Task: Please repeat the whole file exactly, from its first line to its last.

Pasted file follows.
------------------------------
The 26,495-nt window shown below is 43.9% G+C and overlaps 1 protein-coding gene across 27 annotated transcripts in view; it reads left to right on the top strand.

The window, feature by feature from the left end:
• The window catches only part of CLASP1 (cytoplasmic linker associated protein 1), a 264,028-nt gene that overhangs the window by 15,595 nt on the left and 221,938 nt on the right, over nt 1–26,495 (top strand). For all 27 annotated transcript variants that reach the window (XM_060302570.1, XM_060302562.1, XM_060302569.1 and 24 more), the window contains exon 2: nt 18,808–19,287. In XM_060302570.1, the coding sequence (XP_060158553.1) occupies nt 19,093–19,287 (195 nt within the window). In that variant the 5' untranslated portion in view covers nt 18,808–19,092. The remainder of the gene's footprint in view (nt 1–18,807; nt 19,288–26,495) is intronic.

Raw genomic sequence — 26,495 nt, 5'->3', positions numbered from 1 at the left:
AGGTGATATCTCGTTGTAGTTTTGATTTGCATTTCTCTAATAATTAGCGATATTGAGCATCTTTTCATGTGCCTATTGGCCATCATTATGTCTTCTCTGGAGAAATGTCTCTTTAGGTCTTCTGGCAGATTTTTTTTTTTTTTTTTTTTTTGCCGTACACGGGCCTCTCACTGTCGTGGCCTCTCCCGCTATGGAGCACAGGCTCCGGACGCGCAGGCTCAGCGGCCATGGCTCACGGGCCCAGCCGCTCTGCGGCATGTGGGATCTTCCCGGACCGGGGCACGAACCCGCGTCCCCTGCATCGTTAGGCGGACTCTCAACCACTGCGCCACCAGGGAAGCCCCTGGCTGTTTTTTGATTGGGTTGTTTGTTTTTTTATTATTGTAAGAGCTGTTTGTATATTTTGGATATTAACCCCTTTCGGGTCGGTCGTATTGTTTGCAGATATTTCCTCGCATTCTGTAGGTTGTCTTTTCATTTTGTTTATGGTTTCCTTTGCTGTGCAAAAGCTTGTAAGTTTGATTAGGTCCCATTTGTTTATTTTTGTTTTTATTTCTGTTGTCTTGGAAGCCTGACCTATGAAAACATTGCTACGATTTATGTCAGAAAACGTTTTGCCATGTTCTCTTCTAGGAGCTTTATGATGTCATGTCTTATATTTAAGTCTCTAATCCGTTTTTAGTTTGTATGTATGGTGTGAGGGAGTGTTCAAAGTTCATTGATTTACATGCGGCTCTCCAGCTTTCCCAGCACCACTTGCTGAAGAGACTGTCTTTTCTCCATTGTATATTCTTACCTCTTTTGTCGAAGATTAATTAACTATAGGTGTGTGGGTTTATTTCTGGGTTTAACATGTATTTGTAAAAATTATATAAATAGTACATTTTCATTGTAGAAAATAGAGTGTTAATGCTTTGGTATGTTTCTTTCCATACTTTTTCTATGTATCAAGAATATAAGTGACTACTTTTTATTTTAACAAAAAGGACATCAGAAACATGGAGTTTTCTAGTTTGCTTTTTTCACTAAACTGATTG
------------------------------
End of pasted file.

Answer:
The 26,495-nt window shown below is 43.9% G+C and overlaps 1 protein-coding gene across 27 annotated transcripts in view; it reads left to right on the top strand.

The window, feature by feature from the left end:
• The window catches only part of CLASP1 (cytoplasmic linker associated protein 1), a 264,028-nt gene that overhangs the window by 15,595 nt on the left and 221,938 nt on the right, over nt 1–26,495 (top strand). For all 27 annotated transcript variants that reach the window (XM_060302570.1, XM_060302562.1, XM_060302569.1 and 24 more), the window contains exon 2: nt 18,808–19,287. In XM_060302570.1, the coding sequence (XP_060158553.1) occupies nt 19,093–19,287 (195 nt within the window). In that variant the 5' untranslated portion in view covers nt 18,808–19,092. The remainder of the gene's footprint in view (nt 1–18,807; nt 19,288–26,495) is intronic.

Raw genomic sequence — 26,495 nt, 5'->3', positions numbered from 1 at the left:
AGGTGATATCTCGTTGTAGTTTTGATTTGCATTTCTCTAATAATTAGCGATATTGAGCATCTTTTCATGTGCCTATTGGCCATCATTATGTCTTCTCTGGAGAAATGTCTCTTTAGGTCTTCTGGCAGATTTTTTTTTTTTTTTTTTTTTTGCCGTACACGGGCCTCTCACTGTCGTGGCCTCTCCCGCTATGGAGCACAGGCTCCGGACGCGCAGGCTCAGCGGCCATGGCTCACGGGCCCAGCCGCTCTGCGGCATGTGGGATCTTCCCGGACCGGGGCACGAACCCGCGTCCCCTGCATCGTTAGGCGGACTCTCAACCACTGCGCCACCAGGGAAGCCCCTGGCTGTTTTTTGATTGGGTTGTTTGTTTTTTTATTATTGTAAGAGCTGTTTGTATATTTTGGATATTAACCCCTTTCGGGTCGGTCGTATTGTTTGCAGATATTTCCTCGCATTCTGTAGGTTGTCTTTTCATTTTGTTTATGGTTTCCTTTGCTGTGCAAAAGCTTGTAAGTTTGATTAGGTCCCATTTGTTTATTTTTGTTTTTATTTCTGTTGTCTTGGAAGCCTGACCTATGAAAACATTGCTACGATTTATGTCAGAAAACGTTTTGCCATGTTCTCTTCTAGGAGCTTTATGATGTCATGTCTTATATTTAAGTCTCTAATCCGTTTTTAGTTTGTATGTATGGTGTGAGGGAGTGTTCAAAGTTCATTGATTTACATGCGGCTCTCCAGCTTTCCCAGCACCACTTGCTGAAGAGACTGTCTTTTCTCCATTGTATATTCTTACCTCTTTTGTCGAAGATTAATTAACTATAGGTGTGTGGGTTTATTTCTGGGTTTAACATGTATTTGTAAAAATTATATAAATAGTACATTTTCATTGTAGAAAATAGAGTGTTAATGCTTTGGTATGTTTCTTTCCATACTTTTTCTATGTATCAAGAATATAAGTGACTACTTTTTATTTTAACAAAAAGGACATCAGAAACATGGAGTTTTCTAGTTTGCTTTTTTCACTAAACTGATTG